Expressed differently, the abscissae represent the maximum temperature differential existing in the absorbent body expressed as twice the maximum heat flow path through absorbent, in the direction of normal heat flow in operation thereof, between any two particles thereof which are at the upper and'lower limits of the maximum temperature differential existing in the absorbent body.

The figures given in the chart of Figure 3 and above mentioned are subject to the further limitation that the maximum path of flow of the refrigerant vapor through the absorbent shall not be great enough to induce undesirable internal stresses and pressures in the absorbent body. The maximumpath of flow of refrigerant through the absorbent is the distance between any particle of absorbent and the nearest orifice through which refrigerant may flow to such particle. Where a plurality of spaced refrigerant supply orifices are provided to supply refrigerant to the absorbent, many of the paths of flow through the absorbent will be angularly related to the axis or plane of the orifice; hence thedistance separating certain parts of the absorbent and the nearest orifice will exceed the thickness of the absorbent body. This path of flow should not exceed twice the thickness of the absorbent body or four times the above defined maximum heat flow path and is preferably not more than twice the maximum heat fiow path.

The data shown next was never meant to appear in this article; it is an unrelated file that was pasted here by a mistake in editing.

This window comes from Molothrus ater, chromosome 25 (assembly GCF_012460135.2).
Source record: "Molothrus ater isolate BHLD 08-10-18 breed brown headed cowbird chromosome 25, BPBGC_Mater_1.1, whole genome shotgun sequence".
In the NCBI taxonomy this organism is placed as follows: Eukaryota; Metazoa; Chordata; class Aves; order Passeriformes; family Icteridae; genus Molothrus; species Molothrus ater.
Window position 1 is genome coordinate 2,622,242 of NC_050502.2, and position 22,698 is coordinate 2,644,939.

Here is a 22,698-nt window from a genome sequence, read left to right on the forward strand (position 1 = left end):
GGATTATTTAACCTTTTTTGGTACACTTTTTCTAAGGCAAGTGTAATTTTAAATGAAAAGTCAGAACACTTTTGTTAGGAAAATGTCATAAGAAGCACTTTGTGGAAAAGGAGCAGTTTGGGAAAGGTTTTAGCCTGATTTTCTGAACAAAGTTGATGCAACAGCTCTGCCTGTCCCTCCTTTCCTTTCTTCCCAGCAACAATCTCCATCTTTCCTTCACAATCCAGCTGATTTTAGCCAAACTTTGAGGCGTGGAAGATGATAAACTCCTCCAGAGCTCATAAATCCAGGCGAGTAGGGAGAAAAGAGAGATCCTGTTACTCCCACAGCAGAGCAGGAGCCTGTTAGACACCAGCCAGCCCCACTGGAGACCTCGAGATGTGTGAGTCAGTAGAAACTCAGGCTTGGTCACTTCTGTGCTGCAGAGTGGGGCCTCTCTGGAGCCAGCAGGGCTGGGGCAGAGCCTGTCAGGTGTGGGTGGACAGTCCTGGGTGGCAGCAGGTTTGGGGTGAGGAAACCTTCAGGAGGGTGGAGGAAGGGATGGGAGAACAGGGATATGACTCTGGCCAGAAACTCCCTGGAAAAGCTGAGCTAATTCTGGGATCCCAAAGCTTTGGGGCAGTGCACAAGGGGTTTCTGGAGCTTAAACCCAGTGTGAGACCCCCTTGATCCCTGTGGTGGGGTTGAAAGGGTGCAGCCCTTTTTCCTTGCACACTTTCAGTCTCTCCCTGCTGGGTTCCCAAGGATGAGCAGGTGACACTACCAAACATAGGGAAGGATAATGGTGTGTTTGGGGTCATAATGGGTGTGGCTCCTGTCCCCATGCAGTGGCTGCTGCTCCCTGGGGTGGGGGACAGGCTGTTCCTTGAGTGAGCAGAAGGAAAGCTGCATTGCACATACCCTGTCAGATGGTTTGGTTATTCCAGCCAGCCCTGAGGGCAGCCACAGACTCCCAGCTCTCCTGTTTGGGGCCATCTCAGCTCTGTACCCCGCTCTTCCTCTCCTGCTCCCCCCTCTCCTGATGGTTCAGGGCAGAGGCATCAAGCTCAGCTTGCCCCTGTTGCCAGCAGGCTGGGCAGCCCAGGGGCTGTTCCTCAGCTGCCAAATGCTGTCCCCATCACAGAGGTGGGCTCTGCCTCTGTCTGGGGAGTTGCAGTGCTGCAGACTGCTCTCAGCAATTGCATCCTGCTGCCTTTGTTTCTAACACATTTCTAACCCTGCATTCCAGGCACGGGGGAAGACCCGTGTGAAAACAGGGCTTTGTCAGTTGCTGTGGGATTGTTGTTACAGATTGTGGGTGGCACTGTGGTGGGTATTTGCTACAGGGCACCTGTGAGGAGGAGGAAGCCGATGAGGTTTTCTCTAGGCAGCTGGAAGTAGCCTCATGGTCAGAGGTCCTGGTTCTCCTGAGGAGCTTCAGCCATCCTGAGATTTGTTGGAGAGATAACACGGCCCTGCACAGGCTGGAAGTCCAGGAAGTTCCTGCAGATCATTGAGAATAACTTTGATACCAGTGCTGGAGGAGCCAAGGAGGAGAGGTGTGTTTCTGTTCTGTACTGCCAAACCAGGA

The curve of Figure 3 graphically illustrates the maximum thickness and charging density relations found to be stable. The curve of Figure 3 is susceptible of slight projection at each end; however, the limits as shown are safe practical maxim-a.